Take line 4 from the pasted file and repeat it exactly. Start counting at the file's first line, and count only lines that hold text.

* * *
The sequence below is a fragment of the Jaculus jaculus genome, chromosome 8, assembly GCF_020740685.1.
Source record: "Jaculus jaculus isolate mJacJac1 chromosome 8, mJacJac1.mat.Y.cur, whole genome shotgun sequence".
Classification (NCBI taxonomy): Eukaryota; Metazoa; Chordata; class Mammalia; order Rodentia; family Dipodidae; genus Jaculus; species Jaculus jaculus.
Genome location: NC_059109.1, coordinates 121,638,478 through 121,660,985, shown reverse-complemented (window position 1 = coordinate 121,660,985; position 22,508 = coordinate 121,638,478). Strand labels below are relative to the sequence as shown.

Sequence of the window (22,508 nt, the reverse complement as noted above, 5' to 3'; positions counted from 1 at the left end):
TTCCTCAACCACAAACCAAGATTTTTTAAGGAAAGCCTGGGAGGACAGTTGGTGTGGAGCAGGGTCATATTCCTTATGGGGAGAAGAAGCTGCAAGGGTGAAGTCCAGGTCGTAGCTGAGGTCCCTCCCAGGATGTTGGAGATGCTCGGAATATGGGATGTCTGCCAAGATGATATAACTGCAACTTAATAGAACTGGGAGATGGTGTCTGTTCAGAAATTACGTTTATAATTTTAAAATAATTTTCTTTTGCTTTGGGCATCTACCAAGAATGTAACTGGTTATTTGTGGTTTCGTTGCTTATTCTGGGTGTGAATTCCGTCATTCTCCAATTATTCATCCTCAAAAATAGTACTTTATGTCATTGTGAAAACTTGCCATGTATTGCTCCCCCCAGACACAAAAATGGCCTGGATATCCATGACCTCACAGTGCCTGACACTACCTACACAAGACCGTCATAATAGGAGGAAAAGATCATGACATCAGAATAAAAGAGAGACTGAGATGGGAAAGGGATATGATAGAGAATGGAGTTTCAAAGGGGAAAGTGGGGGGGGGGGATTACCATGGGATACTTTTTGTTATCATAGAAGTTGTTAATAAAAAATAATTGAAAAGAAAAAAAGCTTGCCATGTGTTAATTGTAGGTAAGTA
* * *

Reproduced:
Genome location: NC_059109.1, coordinates 121,638,478 through 121,660,985, shown reverse-complemented (window position 1 = coordinate 121,660,985; position 22,508 = coordinate 121,638,478). Strand labels below are relative to the sequence as shown.